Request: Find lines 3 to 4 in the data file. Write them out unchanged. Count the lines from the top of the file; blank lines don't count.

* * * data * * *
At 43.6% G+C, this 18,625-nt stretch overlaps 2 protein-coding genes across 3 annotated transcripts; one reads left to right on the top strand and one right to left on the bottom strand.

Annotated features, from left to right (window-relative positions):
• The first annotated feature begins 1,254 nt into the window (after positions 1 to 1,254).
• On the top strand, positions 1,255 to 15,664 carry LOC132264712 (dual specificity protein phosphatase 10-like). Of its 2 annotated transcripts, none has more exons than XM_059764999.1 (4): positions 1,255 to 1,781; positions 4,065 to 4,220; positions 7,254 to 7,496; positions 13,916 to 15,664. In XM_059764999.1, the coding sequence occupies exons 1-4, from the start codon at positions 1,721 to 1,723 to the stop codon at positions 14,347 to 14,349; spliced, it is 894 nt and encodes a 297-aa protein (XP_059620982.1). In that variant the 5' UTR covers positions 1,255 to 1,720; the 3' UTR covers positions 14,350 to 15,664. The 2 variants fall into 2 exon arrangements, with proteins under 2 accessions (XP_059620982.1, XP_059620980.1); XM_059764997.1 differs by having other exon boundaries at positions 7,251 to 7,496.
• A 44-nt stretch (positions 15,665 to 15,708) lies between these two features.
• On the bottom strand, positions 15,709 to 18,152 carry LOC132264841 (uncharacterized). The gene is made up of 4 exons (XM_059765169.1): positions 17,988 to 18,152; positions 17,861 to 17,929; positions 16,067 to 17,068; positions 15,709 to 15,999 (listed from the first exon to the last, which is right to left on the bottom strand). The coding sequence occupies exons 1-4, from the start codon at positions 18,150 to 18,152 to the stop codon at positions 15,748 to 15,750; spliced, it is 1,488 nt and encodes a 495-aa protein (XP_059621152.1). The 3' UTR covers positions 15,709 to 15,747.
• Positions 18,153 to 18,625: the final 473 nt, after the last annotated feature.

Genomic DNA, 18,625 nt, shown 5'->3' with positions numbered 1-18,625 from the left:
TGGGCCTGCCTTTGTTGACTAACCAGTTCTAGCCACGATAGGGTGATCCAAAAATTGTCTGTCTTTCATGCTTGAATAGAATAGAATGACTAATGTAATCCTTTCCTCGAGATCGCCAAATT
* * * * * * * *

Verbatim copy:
• The first annotated feature begins 1,254 nt into the window (after positions 1 to 1,254).
• On the top strand, positions 1,255 to 15,664 carry LOC132264712 (dual specificity protein phosphatase 10-like). Of its 2 annotated transcripts, none has more exons than XM_059764999.1 (4): positions 1,255 to 1,781; positions 4,065 to 4,220; positions 7,254 to 7,496; positions 13,916 to 15,664. In XM_059764999.1, the coding sequence occupies exons 1-4, from the start codon at positions 1,721 to 1,723 to the stop codon at positions 14,347 to 14,349; spliced, it is 894 nt and encodes a 297-aa protein (XP_059620982.1). In that variant the 5' UTR covers positions 1,255 to 1,720; the 3' UTR covers positions 14,350 to 15,664. The 2 variants fall into 2 exon arrangements, with proteins under 2 accessions (XP_059620982.1, XP_059620980.1); XM_059764997.1 differs by having other exon boundaries at positions 7,251 to 7,496.